I could improve the performance of the BestFist search significantly by switching from GlobalMemory to LocalMemory and i could remove the randomness...another alternative would be to switch to MCAB, Monte Carlo Alphabeta...

Review of Papers on GPU Game Tree Search

  • It looks like Monte Carlo Tree Search gives the best speedups compared to an CPU implementation.
  • The Node Based Parallel Search is an hybrid approach that offloads computational tasks to the GPU.
  • MiniMax search can be parallelized on the GPU, but is inferior to AlphaBeta.
  • Speedup of parallel AlphaBeta implementations depend on the branching factor of the Game.

So far i have found nothing about an implementation that makes use of the recursive features of newer architectures.

Papers on GPU Game Tree Search

Linklist of papers related to Game Tree Seach on GPUs for two-player zero-sum games...

Parallel Game Tree Search on SIMD Machines
Holger Hopp and Peter Sanders (1995), citeseerx pdf
Note - Implementation of YBWC, parallel AlphaBeta, on an 16K SIMD machine for an synthetic game tree.

Efficiency of Parallel Minimax Algorithm for Game Tree Search
Plamenka Borovska, Milena Lazarova (2007), citeseerx pdf
Note - Efficiency of AlphaBeta search for 4x4 TicTacToe via MPI and OpenMP on an CPU cluster.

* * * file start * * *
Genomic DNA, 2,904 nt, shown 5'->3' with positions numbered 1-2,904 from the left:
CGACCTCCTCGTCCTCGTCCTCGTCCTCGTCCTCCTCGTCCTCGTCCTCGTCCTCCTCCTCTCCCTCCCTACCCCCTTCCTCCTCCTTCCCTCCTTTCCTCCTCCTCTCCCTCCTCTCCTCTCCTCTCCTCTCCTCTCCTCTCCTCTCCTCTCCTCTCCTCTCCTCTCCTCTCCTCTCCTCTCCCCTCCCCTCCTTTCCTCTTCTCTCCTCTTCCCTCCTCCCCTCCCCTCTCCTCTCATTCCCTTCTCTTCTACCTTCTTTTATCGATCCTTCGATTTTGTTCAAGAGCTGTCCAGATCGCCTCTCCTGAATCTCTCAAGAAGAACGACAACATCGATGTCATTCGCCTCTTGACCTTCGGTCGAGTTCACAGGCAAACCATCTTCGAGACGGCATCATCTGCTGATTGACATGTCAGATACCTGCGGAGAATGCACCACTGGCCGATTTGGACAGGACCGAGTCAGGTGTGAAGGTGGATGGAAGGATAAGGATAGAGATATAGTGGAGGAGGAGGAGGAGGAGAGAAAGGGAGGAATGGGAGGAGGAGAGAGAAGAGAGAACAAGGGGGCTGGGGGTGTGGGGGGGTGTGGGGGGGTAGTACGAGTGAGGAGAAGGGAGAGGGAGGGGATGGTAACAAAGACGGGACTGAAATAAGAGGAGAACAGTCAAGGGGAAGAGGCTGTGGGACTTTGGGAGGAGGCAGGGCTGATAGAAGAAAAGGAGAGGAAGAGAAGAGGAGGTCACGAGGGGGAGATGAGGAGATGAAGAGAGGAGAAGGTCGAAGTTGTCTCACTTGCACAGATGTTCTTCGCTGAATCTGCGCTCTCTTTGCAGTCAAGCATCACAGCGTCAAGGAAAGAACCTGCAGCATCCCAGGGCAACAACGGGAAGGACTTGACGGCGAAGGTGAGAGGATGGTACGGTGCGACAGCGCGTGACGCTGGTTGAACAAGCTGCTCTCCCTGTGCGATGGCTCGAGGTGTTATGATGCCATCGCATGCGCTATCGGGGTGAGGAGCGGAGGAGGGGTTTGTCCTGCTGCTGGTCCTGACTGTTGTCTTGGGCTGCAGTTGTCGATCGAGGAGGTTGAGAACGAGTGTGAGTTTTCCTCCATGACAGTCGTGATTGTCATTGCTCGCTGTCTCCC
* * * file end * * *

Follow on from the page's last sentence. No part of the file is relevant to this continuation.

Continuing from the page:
GPU-Accelerated program to play Go
Zachary Clifford (2009), pdf
Note - Implementation of MCTS for Go.

Playing Zero Sum Games on the GPU
Avi Bleiweiss (2010), pdf
Note - Multliple Game Tree Searches on GPU.

Parallel Minimax Tree Searching on GPU
Kamil Rocki and Reiji Suda (2010), pdf
Note - Implementation of MinixMax for Reversi.

Large-Scale Parallel State Space Search Utilizing Graphics Processing Units and Solid State Disks
Damian Sulewski (2011), link to pdf
Note - Chapter 4 - GPUSSD-BFS - A GPU and SSD supported Breadth-First Search.

Parallel Game Tree Search Using GPU
L’ubomír Lackovi (2011), pdf
Note - Implementation of parallel search for Czech Draughts.

Parallel Monte Carlo Tree Search on GPU
Kamil Rocki and Reiji Suda (2011) pdf
Note - Implementation of MCTS for Reversi.

Parallel alpha-beta algorithm on the GPU
Damjan Strnad and Nikola Guid (2011), scholar google pdf
Note - Implementation of PV-Split, parallel AlphaBeta, for Reversi.

A Node-based Parallel Game Tree Algorithm Using GPUs
Liang Li, Hong Liu, Peiyu Liu, Taoying Liu, Wei Li, Hao Wang (2012) IEEE
Note - Implementation of node-based parallelism for Connect6.

Parallel UCT Search on GPUs
Nicolas A. Barriga, Marius Stanescu, Michael Buro (2014), IEEE
Note - Implementation of MCTS with UCT for 8x8 Ataxx.

A Review on Parallelization of Node based Game Tree Search Algorithms on GPU
Ms. Rutuja U. Gosavi, Prof. Payal S. Kulkarni (2014), pdf

Parallelization of Node Based Game Tree Search Algorithm on GPU
Ms. Rutuja U. Gosavi, Mrs. Archana S. Vaidya (2015), pdf